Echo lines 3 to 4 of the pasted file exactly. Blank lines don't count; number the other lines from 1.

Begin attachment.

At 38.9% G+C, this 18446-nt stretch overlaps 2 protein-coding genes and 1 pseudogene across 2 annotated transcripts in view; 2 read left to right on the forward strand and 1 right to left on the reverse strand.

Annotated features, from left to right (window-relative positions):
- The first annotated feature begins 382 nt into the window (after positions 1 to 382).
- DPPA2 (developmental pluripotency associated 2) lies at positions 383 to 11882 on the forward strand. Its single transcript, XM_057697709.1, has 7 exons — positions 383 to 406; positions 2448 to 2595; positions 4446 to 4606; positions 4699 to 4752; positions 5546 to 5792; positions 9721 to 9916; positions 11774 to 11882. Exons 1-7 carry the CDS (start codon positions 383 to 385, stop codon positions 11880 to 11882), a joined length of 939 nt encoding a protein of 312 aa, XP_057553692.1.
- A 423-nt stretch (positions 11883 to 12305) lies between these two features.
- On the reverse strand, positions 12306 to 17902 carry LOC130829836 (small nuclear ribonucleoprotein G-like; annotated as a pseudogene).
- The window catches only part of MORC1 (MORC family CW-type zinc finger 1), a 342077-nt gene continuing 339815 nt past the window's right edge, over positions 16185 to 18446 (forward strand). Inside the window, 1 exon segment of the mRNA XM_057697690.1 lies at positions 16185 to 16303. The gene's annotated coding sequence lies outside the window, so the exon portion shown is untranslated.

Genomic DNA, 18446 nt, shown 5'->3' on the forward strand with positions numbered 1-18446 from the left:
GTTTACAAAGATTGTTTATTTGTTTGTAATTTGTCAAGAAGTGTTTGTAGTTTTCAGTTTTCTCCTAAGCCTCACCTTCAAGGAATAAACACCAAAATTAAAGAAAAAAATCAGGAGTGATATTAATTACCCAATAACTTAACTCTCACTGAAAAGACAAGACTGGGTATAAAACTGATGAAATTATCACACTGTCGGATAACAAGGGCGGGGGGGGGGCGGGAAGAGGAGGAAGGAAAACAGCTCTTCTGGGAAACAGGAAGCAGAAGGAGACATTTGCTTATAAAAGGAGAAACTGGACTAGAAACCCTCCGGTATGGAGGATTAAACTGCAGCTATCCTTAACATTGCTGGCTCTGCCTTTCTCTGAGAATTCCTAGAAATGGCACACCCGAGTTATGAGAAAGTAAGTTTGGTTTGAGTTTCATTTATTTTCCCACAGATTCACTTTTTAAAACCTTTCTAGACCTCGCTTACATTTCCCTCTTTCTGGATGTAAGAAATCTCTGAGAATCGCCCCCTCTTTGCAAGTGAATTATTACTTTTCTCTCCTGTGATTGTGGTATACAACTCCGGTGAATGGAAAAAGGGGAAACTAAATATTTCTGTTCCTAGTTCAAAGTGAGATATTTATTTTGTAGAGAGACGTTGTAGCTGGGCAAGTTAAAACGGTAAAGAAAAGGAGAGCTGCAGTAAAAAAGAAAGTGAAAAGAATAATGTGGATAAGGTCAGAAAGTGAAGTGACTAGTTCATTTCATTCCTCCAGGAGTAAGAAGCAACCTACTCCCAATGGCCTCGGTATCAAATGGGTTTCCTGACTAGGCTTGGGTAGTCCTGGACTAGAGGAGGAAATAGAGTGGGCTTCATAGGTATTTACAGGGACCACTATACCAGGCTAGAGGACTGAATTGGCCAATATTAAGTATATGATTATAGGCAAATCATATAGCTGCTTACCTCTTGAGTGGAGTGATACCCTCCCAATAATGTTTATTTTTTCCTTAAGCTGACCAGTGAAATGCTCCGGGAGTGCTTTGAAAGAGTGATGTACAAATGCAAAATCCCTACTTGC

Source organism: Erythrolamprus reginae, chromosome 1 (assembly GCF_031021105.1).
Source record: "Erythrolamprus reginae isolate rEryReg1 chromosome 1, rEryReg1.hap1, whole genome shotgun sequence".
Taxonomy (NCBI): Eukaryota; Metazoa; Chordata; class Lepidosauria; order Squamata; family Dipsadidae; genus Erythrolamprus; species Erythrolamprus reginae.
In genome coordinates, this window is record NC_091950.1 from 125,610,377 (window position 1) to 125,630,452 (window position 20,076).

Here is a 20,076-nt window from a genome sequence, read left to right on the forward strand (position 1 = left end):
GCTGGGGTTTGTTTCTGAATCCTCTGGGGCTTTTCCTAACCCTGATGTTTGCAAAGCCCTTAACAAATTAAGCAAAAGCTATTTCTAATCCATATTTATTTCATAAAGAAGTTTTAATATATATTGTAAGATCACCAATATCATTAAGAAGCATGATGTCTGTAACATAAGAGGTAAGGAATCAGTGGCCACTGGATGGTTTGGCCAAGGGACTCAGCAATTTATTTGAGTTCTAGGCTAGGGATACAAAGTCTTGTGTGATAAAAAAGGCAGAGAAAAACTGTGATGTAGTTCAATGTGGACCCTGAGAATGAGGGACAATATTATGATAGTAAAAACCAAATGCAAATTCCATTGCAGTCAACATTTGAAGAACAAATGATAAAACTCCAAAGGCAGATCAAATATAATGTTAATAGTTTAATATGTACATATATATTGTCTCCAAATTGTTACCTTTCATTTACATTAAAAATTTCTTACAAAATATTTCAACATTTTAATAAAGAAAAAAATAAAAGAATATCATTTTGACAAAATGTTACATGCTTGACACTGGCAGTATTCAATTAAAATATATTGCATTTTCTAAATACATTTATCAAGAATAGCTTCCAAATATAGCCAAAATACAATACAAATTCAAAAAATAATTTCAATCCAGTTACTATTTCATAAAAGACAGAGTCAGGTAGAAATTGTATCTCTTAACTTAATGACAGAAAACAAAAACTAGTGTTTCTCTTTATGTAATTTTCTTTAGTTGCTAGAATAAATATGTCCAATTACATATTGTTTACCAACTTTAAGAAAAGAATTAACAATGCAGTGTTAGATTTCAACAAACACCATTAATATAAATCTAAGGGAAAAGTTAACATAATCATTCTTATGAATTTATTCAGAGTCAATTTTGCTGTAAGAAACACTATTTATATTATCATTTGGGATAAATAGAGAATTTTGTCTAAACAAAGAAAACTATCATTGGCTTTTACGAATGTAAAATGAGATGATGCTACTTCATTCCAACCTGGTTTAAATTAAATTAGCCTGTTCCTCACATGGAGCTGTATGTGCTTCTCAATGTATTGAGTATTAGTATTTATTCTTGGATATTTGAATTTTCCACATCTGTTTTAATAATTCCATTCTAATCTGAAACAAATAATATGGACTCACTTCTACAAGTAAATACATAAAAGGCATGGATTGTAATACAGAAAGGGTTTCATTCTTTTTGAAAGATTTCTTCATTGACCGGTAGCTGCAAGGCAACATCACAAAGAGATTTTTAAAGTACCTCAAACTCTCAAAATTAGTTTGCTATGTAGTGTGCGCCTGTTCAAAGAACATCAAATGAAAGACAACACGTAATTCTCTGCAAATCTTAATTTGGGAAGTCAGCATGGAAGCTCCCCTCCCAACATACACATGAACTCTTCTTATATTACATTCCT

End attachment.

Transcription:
- The first annotated feature begins 382 nt into the window (after positions 1 to 382).
- DPPA2 (developmental pluripotency associated 2) lies at positions 383 to 11882 on the forward strand. Its single transcript, XM_057697709.1, has 7 exons — positions 383 to 406; positions 2448 to 2595; positions 4446 to 4606; positions 4699 to 4752; positions 5546 to 5792; positions 9721 to 9916; positions 11774 to 11882. Exons 1-7 carry the CDS (start codon positions 383 to 385, stop codon positions 11880 to 11882), a joined length of 939 nt encoding a protein of 312 aa, XP_057553692.1.